Reports I’ve read said that the jury, after reviewing the law and all the evidence, unanimously decided that a murder conviction would not be lawful and then proceeded to discuss voluntary manslaughter. At the time of the mistrial, one jury member had already decided on acquittal and five of the jurors were undecided whether to convict Slager of anything.
Remember, there are circumstances in which it is legal for an officer to shoot a fleeing suspect. The Supreme Court, Tennessee vs Garner, said this: “The Tennessee statute is unconstitutional insofar as it authorizes the use of deadly force against, as in this case, an apparently unarmed, nondangerous fleeing suspect; such force may not be used unless necessary to prevent the escape and the officer has probable cause to believe that the suspect poses a significant threat of death or serious physical injury to the officer or others.”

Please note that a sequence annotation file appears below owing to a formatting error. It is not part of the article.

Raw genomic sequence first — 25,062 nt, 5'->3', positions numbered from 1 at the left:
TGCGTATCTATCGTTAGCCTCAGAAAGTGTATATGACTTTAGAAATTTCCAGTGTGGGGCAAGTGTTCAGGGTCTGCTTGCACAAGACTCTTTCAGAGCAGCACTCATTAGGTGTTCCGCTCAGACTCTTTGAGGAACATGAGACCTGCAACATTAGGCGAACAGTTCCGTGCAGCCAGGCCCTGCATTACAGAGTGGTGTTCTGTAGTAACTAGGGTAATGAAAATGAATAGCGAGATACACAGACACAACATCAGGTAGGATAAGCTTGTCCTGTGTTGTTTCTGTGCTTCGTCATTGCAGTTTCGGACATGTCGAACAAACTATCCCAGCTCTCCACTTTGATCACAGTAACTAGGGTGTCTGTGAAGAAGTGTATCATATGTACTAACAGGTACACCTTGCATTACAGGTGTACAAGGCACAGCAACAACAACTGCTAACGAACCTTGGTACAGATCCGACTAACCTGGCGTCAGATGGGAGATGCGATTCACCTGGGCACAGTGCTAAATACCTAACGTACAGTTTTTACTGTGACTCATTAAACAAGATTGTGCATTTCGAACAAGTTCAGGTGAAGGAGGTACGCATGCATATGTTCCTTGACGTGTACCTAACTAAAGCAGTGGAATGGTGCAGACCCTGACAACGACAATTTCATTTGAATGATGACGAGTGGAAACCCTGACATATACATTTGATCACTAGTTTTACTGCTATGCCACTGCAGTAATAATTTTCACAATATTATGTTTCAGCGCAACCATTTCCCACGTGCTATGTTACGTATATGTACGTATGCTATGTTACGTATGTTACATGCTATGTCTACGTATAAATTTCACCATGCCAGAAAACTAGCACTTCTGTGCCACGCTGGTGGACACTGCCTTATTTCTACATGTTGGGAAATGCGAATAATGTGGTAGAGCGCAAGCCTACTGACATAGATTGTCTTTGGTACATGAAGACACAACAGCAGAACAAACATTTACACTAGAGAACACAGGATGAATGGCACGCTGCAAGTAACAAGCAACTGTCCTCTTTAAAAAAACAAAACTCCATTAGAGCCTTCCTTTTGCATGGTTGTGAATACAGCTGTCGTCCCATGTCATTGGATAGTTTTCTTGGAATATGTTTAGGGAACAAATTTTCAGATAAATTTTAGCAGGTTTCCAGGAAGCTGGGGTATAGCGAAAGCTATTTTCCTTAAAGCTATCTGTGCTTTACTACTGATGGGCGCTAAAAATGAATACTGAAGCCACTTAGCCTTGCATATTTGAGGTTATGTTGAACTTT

IOW, to convict Slager, the prosecution had to prove BEYOND A REASONABLE DOUBT that Slager did NOT have probable cause to believe that Scott was “unarmed, nondangerous,” and “posed a significant threat of death or serious physical injury to the officer or others.”
It is easy for the casual TV viewer to criticize the actions of a jury of citizens and ascribe vile motivations to them. But those folks had the responsibility to decide the case and there is no reason to doubt their good faith.